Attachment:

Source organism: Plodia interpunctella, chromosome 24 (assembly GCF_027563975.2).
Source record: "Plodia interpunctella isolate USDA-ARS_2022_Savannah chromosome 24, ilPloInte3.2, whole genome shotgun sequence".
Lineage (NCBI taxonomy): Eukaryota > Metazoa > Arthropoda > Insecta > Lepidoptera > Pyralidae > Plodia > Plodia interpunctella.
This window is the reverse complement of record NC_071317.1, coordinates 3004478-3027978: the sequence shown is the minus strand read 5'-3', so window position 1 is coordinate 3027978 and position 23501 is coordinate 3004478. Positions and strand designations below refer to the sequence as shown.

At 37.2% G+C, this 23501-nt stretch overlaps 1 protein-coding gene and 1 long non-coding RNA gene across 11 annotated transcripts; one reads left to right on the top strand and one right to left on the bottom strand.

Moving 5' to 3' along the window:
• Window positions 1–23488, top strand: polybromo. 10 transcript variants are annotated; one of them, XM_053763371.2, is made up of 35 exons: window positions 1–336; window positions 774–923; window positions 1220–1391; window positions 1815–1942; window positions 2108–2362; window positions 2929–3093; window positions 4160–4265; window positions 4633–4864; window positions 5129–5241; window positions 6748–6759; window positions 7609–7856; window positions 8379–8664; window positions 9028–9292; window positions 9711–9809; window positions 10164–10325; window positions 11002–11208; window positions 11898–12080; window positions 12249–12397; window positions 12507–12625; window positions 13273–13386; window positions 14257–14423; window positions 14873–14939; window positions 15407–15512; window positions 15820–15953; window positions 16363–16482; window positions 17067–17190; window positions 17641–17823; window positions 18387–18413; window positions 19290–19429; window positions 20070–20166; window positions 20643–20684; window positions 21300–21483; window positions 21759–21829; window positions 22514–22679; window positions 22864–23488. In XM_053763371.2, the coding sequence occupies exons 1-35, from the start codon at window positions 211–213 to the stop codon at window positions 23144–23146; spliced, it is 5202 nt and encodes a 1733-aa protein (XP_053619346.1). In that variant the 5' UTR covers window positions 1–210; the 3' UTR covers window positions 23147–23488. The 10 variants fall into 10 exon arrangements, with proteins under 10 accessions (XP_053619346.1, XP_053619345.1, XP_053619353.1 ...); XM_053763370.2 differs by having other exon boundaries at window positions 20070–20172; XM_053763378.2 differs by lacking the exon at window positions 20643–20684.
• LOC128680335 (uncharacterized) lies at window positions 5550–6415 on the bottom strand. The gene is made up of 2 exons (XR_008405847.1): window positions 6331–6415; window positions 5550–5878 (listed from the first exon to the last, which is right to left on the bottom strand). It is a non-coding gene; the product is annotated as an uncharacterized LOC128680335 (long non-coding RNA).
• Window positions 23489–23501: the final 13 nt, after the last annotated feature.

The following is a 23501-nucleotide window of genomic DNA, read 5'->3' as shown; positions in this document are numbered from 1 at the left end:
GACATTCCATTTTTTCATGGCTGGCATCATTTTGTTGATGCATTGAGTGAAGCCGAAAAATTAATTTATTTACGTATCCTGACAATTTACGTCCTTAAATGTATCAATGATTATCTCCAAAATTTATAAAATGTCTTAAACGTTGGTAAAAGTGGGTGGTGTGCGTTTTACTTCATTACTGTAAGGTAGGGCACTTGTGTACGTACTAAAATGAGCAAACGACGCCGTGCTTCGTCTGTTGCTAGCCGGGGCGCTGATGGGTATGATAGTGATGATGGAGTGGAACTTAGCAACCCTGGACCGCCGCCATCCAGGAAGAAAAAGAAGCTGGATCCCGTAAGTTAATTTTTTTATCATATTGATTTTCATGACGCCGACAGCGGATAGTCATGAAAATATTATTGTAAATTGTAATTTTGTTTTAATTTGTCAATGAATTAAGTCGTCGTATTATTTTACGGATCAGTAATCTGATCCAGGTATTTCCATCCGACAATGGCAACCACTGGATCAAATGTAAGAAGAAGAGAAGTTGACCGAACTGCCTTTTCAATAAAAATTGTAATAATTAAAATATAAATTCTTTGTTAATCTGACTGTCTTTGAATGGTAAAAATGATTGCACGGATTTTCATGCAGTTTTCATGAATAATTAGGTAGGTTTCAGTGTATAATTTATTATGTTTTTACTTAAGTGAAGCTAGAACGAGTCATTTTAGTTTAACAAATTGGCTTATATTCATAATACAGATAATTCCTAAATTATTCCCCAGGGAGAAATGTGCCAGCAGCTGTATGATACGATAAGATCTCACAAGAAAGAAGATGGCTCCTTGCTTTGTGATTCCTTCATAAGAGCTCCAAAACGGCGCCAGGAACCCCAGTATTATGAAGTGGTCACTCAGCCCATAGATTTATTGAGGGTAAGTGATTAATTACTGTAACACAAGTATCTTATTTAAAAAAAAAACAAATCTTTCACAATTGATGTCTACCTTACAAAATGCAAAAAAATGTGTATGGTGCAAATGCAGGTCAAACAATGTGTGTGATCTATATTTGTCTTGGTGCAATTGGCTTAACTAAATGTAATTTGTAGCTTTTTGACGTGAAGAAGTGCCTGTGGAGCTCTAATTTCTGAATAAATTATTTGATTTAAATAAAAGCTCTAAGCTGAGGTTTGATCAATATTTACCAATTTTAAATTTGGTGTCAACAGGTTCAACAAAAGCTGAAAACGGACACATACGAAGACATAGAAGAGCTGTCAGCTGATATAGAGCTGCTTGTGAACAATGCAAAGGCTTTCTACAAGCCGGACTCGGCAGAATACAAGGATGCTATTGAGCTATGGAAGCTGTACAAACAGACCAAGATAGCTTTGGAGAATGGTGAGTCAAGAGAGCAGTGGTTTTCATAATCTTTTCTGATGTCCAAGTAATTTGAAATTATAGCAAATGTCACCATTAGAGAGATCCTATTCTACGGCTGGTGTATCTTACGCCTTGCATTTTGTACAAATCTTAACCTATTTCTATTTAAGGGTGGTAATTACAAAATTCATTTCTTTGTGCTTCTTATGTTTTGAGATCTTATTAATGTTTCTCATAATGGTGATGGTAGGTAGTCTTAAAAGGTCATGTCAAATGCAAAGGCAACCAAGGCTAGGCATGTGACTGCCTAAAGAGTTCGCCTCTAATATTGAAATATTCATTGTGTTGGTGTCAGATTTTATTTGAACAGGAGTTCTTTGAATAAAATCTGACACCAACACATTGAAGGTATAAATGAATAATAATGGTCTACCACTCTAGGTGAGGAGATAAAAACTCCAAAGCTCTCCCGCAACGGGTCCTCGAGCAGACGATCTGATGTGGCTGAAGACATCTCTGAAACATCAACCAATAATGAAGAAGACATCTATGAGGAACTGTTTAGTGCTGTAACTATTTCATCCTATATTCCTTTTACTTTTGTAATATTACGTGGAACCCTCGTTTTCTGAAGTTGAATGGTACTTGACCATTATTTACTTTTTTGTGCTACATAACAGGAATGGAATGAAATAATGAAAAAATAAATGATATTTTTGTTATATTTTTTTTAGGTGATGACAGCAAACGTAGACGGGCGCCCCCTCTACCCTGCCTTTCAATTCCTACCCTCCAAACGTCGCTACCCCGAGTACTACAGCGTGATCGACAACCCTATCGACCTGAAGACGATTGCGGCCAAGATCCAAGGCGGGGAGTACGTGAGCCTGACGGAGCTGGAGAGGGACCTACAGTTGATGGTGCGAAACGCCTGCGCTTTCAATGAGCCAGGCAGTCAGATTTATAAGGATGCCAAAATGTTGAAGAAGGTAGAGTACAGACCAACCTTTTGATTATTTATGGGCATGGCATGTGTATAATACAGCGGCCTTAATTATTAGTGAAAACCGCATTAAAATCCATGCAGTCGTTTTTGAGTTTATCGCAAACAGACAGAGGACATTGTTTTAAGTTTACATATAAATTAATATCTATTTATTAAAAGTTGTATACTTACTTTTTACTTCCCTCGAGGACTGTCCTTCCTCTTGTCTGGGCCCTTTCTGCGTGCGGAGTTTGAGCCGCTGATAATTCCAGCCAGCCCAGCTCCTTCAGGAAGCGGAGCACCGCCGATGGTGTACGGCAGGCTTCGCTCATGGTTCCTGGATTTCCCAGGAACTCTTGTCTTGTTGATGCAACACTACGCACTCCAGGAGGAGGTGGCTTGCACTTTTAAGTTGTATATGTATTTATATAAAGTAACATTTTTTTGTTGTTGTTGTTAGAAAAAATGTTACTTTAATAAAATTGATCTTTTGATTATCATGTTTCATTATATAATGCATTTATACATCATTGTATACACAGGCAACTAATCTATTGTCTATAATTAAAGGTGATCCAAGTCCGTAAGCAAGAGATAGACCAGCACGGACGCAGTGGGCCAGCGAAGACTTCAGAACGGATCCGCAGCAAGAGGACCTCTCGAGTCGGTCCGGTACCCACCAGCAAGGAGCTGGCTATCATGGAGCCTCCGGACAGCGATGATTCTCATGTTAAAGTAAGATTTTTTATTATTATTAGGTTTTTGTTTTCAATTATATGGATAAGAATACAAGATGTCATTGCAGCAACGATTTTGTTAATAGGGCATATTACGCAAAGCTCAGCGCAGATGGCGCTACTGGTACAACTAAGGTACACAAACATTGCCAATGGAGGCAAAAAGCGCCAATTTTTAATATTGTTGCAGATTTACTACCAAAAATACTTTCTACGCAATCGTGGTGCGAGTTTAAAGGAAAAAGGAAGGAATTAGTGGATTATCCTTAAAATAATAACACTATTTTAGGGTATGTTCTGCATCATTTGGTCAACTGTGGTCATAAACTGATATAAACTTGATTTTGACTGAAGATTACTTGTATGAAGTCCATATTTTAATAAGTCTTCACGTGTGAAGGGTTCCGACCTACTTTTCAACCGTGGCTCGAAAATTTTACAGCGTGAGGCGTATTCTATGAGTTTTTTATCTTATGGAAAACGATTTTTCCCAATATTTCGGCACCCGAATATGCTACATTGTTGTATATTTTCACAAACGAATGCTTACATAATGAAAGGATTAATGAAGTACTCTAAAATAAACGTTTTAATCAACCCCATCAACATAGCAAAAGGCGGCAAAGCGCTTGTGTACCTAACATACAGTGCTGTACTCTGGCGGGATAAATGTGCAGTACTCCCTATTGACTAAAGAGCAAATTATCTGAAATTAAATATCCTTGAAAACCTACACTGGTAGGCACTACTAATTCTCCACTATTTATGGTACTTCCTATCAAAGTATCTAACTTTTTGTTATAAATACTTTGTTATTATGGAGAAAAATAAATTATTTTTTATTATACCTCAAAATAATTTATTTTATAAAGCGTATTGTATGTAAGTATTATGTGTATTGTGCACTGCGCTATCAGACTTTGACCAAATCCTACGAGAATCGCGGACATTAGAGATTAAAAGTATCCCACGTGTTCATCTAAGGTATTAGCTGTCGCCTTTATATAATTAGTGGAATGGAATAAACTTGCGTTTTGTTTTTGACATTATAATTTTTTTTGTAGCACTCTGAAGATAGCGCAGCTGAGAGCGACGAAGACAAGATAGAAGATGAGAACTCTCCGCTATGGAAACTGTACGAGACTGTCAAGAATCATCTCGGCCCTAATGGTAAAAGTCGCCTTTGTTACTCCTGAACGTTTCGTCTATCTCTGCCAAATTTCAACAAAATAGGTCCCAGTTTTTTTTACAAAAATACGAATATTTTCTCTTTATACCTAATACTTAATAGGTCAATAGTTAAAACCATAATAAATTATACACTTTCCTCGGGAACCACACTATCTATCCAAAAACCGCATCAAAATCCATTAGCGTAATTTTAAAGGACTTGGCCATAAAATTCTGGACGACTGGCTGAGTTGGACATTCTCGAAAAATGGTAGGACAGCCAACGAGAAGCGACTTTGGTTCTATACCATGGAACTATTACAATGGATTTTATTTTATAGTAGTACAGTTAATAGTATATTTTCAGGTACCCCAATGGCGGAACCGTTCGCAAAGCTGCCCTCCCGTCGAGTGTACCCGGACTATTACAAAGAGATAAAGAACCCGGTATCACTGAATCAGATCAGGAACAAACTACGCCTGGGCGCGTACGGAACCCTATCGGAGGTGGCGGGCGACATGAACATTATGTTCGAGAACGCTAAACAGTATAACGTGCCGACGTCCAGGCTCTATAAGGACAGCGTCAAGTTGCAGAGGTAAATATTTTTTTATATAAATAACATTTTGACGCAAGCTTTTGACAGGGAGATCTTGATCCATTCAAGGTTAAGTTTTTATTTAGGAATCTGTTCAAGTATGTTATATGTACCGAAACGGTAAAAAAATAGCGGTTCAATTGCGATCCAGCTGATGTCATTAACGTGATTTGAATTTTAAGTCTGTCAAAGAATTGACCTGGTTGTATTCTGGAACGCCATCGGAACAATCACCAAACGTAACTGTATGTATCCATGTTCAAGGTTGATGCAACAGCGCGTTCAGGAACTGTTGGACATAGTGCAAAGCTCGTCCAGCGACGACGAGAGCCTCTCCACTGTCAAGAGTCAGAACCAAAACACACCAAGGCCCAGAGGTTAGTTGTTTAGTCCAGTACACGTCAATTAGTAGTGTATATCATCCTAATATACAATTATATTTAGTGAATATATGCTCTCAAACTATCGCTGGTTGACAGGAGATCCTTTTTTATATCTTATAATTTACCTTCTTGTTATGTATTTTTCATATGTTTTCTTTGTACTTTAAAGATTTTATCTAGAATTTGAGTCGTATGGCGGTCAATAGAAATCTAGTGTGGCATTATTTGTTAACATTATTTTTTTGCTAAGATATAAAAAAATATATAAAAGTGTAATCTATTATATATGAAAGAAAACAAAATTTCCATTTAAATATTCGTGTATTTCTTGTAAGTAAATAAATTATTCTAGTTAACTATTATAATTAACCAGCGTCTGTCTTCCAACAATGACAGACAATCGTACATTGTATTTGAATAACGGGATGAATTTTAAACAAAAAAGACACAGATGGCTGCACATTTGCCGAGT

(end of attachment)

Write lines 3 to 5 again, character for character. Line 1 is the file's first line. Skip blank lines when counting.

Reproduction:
Lineage (NCBI taxonomy): Eukaryota > Metazoa > Arthropoda > Insecta > Lepidoptera > Pyralidae > Plodia > Plodia interpunctella.
This window is the reverse complement of record NC_071317.1, coordinates 3004478-3027978: the sequence shown is the minus strand read 5'-3', so window position 1 is coordinate 3027978 and position 23501 is coordinate 3004478. Positions and strand designations below refer to the sequence as shown.

At 37.2% G+C, this 23501-nt stretch overlaps 1 protein-coding gene and 1 long non-coding RNA gene across 11 annotated transcripts; one reads left to right on the top strand and one right to left on the bottom strand.